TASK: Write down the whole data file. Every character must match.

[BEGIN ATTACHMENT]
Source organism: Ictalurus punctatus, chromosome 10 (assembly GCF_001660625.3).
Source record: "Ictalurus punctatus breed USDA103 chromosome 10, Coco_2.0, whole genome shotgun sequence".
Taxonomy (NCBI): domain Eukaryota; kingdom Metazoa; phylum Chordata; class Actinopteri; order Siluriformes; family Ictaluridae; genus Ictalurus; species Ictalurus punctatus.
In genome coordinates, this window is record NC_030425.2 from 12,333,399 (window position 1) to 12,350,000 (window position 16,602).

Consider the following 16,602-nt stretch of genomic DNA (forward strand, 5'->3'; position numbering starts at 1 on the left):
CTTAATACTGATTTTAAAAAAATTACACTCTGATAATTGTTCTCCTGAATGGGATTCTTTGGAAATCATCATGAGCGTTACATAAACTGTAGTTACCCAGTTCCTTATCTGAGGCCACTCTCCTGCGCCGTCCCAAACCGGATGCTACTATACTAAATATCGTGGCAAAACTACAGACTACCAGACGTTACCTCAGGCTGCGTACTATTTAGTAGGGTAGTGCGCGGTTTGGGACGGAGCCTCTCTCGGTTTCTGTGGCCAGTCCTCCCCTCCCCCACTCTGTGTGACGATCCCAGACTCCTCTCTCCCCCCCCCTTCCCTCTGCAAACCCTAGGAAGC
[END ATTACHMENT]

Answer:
Source organism: Ictalurus punctatus, chromosome 10 (assembly GCF_001660625.3).
Source record: "Ictalurus punctatus breed USDA103 chromosome 10, Coco_2.0, whole genome shotgun sequence".
Taxonomy (NCBI): domain Eukaryota; kingdom Metazoa; phylum Chordata; class Actinopteri; order Siluriformes; family Ictaluridae; genus Ictalurus; species Ictalurus punctatus.
In genome coordinates, this window is record NC_030425.2 from 12,333,399 (window position 1) to 12,350,000 (window position 16,602).

Consider the following 16,602-nt stretch of genomic DNA (forward strand, 5'->3'; position numbering starts at 1 on the left):
CTTAATACTGATTTTAAAAAAATTACACTCTGATAATTGTTCTCCTGAATGGGATTCTTTGGAAATCATCATGAGCGTTACATAAACTGTAGTTACCCAGTTCCTTATCTGAGGCCACTCTCCTGCGCCGTCCCAAACCGGATGCTACTATACTAAATATCGTGGCAAAACTACAGACTACCAGACGTTACCTCAGGCTGCGTACTATTTAGTAGGGTAGTGCGCGGTTTGGGACGGAGCCTCTCTCGGTTTCTGTGGCCAGTCCTCCCCTCCCCCACTCTGTGTGACGATCCCAGACTCCTCTCTCCCCCCCCCTTCCCTCTGCAAACCCTAGGAAGC